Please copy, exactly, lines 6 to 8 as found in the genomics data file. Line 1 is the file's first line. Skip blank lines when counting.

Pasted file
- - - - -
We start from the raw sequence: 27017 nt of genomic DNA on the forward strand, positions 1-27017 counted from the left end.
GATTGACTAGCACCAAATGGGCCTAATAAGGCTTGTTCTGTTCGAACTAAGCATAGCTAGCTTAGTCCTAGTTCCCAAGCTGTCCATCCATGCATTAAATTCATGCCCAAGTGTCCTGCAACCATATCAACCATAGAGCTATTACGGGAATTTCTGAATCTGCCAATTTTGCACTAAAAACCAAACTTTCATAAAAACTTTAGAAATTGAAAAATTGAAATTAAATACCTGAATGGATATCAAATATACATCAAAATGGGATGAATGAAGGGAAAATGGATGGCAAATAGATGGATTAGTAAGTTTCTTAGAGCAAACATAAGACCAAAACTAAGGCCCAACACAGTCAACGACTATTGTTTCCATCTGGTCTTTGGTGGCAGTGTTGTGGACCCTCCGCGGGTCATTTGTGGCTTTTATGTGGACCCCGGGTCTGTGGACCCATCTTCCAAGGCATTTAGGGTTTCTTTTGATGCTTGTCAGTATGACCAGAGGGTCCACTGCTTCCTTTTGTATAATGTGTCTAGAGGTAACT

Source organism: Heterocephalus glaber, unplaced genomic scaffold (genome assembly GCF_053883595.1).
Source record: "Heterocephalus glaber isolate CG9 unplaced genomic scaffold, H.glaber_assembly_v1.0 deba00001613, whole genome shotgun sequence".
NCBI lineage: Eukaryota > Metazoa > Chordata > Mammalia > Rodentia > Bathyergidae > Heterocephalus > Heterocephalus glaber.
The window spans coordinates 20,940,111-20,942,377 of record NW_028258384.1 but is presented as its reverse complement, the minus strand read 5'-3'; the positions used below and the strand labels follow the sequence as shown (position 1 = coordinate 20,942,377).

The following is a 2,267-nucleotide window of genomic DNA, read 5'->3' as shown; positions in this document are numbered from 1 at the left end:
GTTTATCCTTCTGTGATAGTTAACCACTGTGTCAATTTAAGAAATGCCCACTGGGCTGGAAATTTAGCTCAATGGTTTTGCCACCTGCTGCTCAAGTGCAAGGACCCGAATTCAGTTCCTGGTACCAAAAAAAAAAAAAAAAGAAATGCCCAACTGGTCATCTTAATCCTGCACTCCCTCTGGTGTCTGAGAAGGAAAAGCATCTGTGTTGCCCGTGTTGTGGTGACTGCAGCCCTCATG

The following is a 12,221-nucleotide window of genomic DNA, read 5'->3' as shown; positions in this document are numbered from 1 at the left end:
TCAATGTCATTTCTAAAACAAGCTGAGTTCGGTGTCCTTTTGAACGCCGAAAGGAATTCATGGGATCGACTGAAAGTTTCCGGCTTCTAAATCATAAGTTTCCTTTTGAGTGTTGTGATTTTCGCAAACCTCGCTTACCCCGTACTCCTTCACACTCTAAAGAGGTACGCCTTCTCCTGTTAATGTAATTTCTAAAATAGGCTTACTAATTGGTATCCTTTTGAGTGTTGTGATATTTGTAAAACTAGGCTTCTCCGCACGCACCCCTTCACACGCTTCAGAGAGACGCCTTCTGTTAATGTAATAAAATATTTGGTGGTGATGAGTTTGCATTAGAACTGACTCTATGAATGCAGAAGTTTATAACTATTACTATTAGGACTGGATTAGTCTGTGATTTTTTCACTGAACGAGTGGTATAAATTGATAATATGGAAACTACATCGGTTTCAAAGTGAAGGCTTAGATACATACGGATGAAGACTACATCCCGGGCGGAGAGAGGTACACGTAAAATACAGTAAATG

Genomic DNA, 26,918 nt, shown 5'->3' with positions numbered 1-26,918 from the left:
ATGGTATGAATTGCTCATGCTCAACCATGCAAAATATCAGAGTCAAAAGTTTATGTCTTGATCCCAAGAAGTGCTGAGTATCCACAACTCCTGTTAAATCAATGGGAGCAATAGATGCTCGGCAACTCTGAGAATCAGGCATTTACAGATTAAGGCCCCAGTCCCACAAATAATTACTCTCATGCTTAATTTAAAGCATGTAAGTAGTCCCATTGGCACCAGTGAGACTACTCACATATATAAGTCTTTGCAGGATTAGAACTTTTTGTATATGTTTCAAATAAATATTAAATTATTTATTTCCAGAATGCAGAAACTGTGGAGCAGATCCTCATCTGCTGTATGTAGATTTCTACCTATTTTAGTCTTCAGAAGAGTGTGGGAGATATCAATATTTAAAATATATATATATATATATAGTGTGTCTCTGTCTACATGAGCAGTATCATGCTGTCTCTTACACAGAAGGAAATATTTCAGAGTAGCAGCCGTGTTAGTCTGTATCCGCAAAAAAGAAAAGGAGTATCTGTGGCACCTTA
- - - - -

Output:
The window spans coordinates 20,940,111-20,942,377 of record NW_028258384.1 but is presented as its reverse complement, the minus strand read 5'-3'; the positions used below and the strand labels follow the sequence as shown (position 1 = coordinate 20,942,377).

The following is a 2,267-nucleotide window of genomic DNA, read 5'->3' as shown; positions in this document are numbered from 1 at the left end:
GTTTATCCTTCTGTGATAGTTAACCACTGTGTCAATTTAAGAAATGCCCACTGGGCTGGAAATTTAGCTCAATGGTTTTGCCACCTGCTGCTCAAGTGCAAGGACCCGAATTCAGTTCCTGGTACCAAAAAAAAAAAAAAAAGAAATGCCCAACTGGTCATCTTAATCCTGCACTCCCTCTGGTGTCTGAGAAGGAAAAGCATCTGTGTTGCCCGTGTTGTGGTGACTGCAGCCCTCATG